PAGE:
There’s no evidence that life expectancy will stop increasing, according to a study done by researchers Bryan G. Hughes and Siegfried Hekimi of McGill University. The 2016 research used data from 41 different countries to determine that life expectancy increased significantly over the last 100 years. The increase is mainly due to significant advances in maternity care, antibiotics, vaccines, and better healthcare on a global scale. By analyzing the lifespan of the longest-living individuals from the USA, the UK, France and Japan for each year since 1968, Hekimi and Hughes found no evidence for such a limit, and if such a maximum exists, it has yet to be reached or identified, Hekimi says.
Far into the foreseeable future“We just don’t know what the age limit might be. In fact, by extending trend lines, we can show that maximum and average lifespans, could continue to increase far into the foreseeable future,” Hekimi says. Many people are aware of what has happened with average lifespans. In 1920, for example, the average newborn Canadian could expect to live 60 years; a Canadian born in 1980 could expect 76 years, and today, life expectancy has jumped to 82 years. Maximum lifespan seems to follow the same trend. It’s impossible to predict what future lifespans in humans might look like, Hekimi says. Some scientists argue that technology, medical interventions, and improvements in living conditions could all push back the upper limit. “It’s hard to guess,” Hekimi adds. “Three hundred years ago, many people lived only short lives. If we would have told them that one day most humans might live up to 100, they would have said we were crazy.”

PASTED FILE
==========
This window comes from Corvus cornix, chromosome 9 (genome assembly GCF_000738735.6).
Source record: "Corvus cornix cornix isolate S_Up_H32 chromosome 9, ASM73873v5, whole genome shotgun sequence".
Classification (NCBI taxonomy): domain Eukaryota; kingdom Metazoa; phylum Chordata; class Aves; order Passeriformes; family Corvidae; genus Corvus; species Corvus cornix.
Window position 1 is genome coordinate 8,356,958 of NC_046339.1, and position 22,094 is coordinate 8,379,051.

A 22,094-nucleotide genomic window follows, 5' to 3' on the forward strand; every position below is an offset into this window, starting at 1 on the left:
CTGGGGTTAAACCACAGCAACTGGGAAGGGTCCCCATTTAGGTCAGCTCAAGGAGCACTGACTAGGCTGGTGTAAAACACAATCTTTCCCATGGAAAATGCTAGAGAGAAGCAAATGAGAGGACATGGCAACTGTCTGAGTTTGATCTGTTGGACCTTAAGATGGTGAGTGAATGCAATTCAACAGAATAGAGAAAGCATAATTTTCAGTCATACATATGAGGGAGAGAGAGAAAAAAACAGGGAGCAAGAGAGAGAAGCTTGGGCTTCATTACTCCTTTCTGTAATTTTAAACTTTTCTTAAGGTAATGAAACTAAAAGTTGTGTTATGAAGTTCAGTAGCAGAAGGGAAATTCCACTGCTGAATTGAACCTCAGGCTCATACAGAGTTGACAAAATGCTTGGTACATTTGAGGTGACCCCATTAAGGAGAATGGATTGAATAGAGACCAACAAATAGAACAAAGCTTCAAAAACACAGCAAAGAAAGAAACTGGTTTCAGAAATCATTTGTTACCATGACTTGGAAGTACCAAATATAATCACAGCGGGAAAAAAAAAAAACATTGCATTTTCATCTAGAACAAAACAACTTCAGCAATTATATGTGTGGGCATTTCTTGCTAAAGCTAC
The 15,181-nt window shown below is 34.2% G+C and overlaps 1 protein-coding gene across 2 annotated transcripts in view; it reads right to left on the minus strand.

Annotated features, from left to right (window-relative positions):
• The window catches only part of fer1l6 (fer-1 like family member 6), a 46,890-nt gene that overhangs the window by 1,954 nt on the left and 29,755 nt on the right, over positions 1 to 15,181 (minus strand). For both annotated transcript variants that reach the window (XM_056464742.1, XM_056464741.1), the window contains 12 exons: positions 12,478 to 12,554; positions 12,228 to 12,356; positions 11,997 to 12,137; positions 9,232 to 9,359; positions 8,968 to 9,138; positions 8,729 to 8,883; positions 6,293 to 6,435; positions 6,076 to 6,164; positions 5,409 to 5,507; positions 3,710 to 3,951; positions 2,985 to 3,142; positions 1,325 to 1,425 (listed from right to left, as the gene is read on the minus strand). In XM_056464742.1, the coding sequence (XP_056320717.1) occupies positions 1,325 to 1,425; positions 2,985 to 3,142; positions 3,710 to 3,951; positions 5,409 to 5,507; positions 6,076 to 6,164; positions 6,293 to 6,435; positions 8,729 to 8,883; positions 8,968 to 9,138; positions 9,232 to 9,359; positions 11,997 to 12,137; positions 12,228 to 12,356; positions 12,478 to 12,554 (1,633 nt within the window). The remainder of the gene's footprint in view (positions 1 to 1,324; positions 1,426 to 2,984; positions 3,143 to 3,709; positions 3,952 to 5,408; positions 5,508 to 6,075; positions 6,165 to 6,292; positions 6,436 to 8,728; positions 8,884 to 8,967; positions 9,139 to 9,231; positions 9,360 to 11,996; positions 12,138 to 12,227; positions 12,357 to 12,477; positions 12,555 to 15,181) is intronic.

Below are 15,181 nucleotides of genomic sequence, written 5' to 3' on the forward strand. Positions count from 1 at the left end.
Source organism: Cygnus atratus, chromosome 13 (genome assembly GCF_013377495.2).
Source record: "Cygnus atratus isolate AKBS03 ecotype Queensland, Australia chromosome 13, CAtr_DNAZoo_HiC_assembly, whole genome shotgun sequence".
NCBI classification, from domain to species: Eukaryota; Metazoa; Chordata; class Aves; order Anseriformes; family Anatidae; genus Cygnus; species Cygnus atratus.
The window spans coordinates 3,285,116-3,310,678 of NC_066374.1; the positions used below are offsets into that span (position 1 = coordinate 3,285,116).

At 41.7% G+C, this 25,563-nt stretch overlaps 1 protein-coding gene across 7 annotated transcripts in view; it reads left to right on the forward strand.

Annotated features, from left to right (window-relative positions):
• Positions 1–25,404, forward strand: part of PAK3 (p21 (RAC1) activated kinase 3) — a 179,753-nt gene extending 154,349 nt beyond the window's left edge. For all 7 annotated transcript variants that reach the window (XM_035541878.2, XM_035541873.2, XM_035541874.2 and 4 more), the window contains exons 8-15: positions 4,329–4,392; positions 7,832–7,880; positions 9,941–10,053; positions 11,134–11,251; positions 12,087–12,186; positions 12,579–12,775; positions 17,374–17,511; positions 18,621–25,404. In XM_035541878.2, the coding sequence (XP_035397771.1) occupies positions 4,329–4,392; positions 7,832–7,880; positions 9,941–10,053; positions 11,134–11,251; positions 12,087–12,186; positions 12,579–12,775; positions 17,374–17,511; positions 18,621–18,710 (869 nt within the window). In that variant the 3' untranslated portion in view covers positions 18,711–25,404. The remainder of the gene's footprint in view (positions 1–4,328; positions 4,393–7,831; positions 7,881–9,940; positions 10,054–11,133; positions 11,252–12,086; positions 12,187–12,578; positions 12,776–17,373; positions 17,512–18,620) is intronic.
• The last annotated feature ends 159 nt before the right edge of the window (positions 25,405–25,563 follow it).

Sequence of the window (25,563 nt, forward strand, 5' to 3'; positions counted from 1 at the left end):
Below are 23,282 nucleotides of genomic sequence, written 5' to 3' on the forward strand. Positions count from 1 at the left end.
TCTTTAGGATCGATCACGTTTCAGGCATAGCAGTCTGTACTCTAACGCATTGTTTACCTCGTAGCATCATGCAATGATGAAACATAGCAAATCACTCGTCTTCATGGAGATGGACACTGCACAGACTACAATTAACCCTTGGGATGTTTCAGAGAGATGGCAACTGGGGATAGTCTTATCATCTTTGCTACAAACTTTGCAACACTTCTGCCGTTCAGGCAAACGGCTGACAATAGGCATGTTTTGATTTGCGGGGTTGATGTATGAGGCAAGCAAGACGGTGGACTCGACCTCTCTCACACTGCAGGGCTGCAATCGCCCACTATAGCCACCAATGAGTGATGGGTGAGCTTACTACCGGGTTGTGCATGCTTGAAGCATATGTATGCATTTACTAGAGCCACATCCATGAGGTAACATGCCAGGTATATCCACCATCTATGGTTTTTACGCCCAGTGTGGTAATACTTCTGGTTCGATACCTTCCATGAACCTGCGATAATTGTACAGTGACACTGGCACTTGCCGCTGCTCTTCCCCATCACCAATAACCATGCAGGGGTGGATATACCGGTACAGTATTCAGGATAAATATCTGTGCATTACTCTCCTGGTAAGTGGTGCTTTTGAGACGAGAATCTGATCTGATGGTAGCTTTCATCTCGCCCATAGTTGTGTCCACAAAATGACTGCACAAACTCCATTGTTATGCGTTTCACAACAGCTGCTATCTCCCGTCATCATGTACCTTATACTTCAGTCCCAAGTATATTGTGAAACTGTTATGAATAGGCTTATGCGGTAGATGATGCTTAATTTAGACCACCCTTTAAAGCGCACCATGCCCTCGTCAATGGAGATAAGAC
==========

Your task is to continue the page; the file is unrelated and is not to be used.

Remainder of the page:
- 10 Interesting articles in Biotech and AI for August 2017
- 10 Interesting AI, Biotech, and Robotics Stories from around the Web in July 2017
- Answering all your questions about the Singularity
- The Key to Immortality is Technology
- Superintelligence: Science or Fiction? | Ray Kurzweil, Elon Musk & Other Great Minds